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1993 Ford F-350 Cheap Truck Ferd

Posted in Features on September 14, 2015
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The best laid plans of mice and men often go astray. When those plans are done by a 16-year-old kid on a budget, they can get sideways fast. And when those plans are done by a magazine editor trying to think like a 16-year-old kid on a budget, you can bet those plans will end up a fiery wreck in a ditch.

I was on the hunt for a cheap truck contender. I already knew what the other guys were bringing, and I was running out of time to get a truck. I wanted a newer American pickup, and I found it on Ironplanet.com. IronPlanet is an online auction site for heavy equipment, trucks, and military surplus stuff. I was perusing the site and came across a sweet 1993 Ford F-350 crew cab long-bed pickup with a 351ci fuel-injected gas V-8 and C6 three-speed automatic transmission. It was perfect for a cheap truck.

It may seem like a lot of truck for a teenage driver, but here were my thoughts. It's big, and big is safe. It has lots of seating. The kid can haul all his friends to football, soccer, basketball, wrestling, band, rifle club, kung fu practice, whatever instead of making Mom and Dad do that. It has a big bed, so he can haul a lawnmower or firewood and thus start his own summer landscaping business, in turn learning about business and self-reliance. It has a camper shell, so it's good for camping! (Ignore the missing tailgate and rear hatch to the camper). It has 1-ton axles so it's perfect for future upgrades to giant tires, and everyone knows giant tires are awesome. Alternatively, it can be set up to plow snow and the kid could again make himself some spare cash. It's blue, and blue is a good color for a Ford truck. It has a V-8 but not a big-block V-8, so it shouldn't be super-fast (no speeding tickets), it shouldn't get terrible mileage (more money left over), but it won't get great mileage either (not enough money left over to get into trouble). And it already has few dents so no need to worry if some grandma pushes her grocery cart into the truck at the store where the kid's bagging groceries to pay for the truck.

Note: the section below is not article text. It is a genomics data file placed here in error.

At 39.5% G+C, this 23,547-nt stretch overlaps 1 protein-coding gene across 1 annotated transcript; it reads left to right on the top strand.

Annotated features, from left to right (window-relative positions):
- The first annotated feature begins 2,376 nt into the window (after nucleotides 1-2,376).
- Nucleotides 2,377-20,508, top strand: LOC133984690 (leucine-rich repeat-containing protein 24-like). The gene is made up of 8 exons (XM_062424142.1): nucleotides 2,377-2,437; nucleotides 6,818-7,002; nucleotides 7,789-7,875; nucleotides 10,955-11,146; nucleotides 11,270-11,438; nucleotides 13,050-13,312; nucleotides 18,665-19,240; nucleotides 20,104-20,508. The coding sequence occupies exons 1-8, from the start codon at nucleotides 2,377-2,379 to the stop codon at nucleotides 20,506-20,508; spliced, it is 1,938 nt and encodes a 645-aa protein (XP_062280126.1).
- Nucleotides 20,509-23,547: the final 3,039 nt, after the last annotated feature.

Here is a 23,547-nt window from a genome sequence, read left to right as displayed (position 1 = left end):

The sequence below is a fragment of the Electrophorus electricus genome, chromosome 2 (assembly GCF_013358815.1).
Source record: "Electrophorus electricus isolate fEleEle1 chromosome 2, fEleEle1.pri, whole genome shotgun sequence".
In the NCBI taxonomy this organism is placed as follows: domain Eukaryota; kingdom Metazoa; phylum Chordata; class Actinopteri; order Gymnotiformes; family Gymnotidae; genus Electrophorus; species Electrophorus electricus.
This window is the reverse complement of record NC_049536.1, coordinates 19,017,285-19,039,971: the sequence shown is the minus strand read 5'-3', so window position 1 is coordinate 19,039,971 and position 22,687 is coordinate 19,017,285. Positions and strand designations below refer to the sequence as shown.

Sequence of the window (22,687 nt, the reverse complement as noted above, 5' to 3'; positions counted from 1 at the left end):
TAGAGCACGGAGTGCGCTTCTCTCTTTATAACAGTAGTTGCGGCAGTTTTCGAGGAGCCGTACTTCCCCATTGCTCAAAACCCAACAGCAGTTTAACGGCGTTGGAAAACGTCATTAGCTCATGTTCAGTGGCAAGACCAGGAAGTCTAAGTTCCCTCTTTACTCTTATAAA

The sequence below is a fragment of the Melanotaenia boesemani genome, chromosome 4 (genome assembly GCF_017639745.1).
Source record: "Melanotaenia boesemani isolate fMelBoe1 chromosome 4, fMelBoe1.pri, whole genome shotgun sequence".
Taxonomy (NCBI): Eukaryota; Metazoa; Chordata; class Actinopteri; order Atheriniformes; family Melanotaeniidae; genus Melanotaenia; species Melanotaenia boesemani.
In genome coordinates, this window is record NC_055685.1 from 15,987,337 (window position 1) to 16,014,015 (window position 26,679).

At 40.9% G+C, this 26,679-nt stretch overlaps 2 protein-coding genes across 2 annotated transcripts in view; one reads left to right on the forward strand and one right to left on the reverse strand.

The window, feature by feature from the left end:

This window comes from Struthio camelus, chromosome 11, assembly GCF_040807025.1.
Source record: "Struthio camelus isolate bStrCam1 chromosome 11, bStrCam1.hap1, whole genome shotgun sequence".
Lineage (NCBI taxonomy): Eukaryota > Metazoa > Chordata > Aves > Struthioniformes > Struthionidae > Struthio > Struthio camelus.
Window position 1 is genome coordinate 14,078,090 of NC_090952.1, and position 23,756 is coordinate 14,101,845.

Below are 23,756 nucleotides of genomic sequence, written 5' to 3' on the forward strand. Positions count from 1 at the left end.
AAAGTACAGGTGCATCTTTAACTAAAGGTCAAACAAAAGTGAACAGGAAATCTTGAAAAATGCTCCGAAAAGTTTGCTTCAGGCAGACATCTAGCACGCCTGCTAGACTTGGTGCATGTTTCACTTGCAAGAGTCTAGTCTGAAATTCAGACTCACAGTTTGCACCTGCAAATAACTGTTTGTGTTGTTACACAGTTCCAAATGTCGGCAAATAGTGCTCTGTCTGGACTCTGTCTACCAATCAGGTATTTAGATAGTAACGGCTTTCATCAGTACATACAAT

It was basically a foolproof plan (feel free to use any of these excuses to convince your parents to let you buy a big crew cab Ford). And that's why it didn't work.